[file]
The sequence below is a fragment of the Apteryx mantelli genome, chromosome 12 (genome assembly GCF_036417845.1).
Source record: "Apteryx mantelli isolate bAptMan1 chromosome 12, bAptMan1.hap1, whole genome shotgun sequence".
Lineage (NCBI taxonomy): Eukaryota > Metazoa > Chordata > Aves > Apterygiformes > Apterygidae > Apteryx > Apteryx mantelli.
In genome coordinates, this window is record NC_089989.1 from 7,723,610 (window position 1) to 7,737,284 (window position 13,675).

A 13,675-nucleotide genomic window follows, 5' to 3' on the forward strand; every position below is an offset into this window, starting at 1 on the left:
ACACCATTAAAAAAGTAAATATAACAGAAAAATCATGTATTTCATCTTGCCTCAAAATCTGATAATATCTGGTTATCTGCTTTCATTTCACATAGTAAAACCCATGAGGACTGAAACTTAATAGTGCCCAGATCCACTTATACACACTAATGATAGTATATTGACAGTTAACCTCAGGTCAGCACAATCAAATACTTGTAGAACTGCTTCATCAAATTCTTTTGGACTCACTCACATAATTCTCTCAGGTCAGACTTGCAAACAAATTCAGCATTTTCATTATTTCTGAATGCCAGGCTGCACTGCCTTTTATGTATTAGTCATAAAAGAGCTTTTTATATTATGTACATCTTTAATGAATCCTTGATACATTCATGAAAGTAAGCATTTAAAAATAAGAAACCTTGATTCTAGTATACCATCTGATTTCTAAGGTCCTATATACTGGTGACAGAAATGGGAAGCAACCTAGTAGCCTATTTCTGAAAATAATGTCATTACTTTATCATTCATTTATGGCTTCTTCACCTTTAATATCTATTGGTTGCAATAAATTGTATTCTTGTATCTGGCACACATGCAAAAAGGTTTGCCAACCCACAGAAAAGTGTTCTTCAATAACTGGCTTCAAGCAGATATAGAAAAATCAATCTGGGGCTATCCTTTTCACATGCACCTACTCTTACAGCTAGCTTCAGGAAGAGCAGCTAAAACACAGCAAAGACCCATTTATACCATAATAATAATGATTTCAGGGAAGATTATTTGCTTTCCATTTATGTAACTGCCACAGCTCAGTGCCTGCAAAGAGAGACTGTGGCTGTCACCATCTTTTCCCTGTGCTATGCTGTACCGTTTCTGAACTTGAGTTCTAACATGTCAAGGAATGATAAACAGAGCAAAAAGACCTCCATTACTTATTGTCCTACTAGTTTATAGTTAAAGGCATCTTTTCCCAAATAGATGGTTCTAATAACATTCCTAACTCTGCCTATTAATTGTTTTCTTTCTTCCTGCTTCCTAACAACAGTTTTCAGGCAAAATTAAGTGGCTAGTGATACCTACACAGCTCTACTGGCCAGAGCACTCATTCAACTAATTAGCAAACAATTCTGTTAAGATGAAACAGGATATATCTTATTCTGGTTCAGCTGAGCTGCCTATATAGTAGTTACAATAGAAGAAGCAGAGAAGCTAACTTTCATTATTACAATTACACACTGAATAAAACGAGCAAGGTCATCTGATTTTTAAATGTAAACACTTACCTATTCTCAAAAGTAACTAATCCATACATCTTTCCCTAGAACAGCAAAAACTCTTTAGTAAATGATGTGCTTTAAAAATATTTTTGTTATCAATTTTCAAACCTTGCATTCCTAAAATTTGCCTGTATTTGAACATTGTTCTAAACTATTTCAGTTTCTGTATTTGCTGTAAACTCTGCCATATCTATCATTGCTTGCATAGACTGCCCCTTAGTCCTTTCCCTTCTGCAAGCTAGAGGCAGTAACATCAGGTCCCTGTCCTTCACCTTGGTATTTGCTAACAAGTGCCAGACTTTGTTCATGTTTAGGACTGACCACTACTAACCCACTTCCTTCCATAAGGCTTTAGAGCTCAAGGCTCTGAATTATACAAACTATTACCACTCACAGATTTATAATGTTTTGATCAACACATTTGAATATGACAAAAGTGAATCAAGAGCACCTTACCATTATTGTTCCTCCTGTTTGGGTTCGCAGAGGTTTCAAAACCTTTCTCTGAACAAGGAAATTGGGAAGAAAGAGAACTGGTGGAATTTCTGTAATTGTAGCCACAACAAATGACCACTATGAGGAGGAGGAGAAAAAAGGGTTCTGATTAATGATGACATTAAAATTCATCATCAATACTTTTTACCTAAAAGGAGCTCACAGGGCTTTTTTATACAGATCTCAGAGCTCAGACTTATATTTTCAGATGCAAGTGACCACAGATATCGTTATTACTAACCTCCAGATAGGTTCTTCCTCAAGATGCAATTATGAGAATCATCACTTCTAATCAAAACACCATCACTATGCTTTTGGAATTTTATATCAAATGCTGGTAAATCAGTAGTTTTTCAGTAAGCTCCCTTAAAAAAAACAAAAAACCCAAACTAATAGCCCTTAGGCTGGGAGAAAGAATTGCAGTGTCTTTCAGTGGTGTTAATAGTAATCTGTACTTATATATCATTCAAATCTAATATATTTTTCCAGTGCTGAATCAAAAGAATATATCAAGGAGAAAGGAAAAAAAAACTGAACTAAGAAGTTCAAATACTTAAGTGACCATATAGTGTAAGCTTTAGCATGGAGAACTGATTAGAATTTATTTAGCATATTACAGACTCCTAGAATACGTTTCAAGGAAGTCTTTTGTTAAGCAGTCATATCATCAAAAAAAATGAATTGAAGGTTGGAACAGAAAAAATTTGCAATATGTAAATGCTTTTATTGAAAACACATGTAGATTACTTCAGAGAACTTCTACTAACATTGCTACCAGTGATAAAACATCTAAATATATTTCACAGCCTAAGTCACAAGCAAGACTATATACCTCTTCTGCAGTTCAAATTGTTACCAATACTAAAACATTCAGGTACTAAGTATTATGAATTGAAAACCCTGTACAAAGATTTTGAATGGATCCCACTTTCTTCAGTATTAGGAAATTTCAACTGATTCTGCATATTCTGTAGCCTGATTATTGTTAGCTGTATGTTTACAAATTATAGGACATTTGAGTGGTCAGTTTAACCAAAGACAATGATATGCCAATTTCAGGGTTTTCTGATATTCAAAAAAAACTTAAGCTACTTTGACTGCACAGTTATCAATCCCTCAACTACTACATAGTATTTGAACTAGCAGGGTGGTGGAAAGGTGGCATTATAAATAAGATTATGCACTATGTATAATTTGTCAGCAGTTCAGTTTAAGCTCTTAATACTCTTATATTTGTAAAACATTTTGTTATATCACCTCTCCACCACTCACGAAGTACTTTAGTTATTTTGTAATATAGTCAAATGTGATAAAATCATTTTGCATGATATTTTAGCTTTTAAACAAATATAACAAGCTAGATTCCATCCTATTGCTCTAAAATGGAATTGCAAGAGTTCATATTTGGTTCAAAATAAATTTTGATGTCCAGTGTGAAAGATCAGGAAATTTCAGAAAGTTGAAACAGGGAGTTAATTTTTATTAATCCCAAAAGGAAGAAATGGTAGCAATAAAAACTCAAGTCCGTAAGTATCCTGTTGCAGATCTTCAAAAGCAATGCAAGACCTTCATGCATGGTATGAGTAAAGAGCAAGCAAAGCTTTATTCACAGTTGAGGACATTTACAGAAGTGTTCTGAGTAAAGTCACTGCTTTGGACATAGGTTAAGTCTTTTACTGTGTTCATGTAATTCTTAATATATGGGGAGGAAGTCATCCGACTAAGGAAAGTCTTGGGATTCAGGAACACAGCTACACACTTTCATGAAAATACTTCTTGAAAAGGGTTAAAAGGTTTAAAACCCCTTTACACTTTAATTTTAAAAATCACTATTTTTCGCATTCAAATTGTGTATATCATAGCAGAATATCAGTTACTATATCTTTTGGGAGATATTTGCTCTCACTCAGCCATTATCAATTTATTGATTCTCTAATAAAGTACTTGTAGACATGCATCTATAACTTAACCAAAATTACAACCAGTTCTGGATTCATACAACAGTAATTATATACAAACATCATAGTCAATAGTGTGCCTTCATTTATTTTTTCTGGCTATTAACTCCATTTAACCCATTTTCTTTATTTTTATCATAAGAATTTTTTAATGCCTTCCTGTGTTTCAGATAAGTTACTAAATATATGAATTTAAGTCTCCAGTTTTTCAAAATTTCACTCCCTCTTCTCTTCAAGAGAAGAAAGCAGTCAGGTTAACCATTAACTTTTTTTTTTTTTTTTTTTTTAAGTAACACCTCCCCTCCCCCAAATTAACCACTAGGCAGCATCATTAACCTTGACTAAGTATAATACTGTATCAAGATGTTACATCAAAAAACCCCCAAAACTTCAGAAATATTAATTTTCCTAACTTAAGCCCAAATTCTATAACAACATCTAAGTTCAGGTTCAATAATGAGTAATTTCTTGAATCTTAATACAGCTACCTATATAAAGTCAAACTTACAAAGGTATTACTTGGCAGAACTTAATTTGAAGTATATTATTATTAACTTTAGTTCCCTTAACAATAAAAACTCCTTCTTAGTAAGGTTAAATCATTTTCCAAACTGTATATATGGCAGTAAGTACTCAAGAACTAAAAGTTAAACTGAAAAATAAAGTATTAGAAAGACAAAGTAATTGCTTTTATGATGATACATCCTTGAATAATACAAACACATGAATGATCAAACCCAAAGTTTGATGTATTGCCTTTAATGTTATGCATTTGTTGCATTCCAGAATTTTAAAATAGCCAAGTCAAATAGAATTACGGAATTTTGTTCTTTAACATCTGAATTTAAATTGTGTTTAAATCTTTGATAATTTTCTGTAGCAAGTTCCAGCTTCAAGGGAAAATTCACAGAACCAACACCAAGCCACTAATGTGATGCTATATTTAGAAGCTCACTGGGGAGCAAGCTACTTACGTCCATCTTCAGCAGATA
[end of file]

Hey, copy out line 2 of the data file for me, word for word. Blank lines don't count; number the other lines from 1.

Source record: "Apteryx mantelli isolate bAptMan1 chromosome 12, bAptMan1.hap1, whole genome shotgun sequence".